Three steps to setting your chambers’ marketing budget
Without a solid budget, you can easily accidentally overspend on marketing costs so it’s a control mechanism. Similarly, you can underspend which may have a disastrous impact on your revenues and could backfire on you this time next year when you’re fighting for your share in your set’s budgeting allocation.
But, budgeting’s not an easy task. With such an important role to play in your success, you can’t afford to get it wrong. We’ve got three steps to help you organise current finances, determine where to spend marketing pounds and make strategic adjustments throughout the year.
Step #1: Organise your financial information
Get organised about your current financial situation. When you’re working around estimates, it’s impossible to create a realistic marketing budget.
Understanding your finances starts with your revenue information. You need to know how much money your chambers makes on a monthly basis and the variations that might exist. Although income can vary significantly month-by-month, you must use reliable revenue. This is the minimum amount your chambers earns each month. Anything over this monthly minimum is extra revenue that cannot be added to the budget because it’s changeable.
Next, subtract your business expenses. This includes everything from office space rental to clerks’ room salaries. Monthly expenses should be subtracted from revenue before defining your marketing budget. A realistic budget plan will always focus on income that exceeds expenses, not just total revenue.
When you’ve determined disposable income available for your chambers, decide where this money will be spent. Marketing is only one business area so divide the money based on your strategic goals, of which marketing should form a key part.
Step #2: Decide where to spend marketing monies
Once you know the total amount potentially available for marketing, decide how you intend to spend the money. If you have a limited budget, then you should consider lower-cost activities such as small print adverts, social media and email marketing. With a larger budget, you can afford some events, sponsorship, ambient advertising, printed newsletters and more.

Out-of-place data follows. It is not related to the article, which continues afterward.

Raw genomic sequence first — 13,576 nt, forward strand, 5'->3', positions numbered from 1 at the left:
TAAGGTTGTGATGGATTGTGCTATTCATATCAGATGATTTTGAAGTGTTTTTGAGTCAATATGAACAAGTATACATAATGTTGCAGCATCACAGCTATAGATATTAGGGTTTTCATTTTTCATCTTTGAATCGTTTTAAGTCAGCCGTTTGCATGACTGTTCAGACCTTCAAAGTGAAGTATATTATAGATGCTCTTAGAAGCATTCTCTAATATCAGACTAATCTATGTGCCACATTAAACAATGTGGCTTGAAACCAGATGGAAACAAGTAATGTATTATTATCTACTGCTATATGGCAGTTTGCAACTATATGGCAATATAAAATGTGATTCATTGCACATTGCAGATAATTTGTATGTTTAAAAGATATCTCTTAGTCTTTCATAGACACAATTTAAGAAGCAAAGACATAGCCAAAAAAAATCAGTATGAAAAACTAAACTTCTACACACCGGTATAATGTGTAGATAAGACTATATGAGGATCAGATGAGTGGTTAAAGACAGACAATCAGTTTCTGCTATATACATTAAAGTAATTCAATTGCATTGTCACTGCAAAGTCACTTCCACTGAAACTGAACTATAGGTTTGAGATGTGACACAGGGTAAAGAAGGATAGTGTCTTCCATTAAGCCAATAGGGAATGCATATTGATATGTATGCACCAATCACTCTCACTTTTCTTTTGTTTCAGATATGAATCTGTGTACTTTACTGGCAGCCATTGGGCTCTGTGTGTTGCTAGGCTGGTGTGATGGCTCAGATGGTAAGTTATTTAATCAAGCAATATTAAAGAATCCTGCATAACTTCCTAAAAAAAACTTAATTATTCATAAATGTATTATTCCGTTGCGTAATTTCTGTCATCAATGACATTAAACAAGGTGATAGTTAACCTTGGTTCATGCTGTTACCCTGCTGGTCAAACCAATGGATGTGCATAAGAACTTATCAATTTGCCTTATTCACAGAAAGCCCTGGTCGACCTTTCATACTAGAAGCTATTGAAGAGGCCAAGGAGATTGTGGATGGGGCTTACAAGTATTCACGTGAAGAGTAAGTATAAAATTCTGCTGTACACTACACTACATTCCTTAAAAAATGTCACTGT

Integral to this stage is reviewing which activities have worked in the past. If email newsletters do the trick, then you should continue, even if you have the funds for more expensive alternatives.
Also, consider which channels allow you to reach the right audience. This comes down to customer profiling and finding out where your clients and prospects hang out.
When considering a new marketing channel, you should set aside some funds for testing. Since you don’t know if it’ll work for your chambers, you should only use a small portion of your budget. Once it’s tried and tested, invest a little more.
Step #3: Assess data and make appropriate changes
The final step to build a solid marketing budget is analysing the plan and making adjustments which impact positively on revenue. Ultimately, marketing is designed to achieve more revenue. If any of your activities don’t do this, then it’s better to remove and try something else or invest in proven activities.
Evaluation’s the process of comparing performance and recording changes to revenue – has it increased, decreased or stayed the same and can you attribute to any particular marketing activities?
Always keep the budget in mind when you make decisions on marketing spending. That way, you can explore different ideas and find the best marketing mix for your chambers.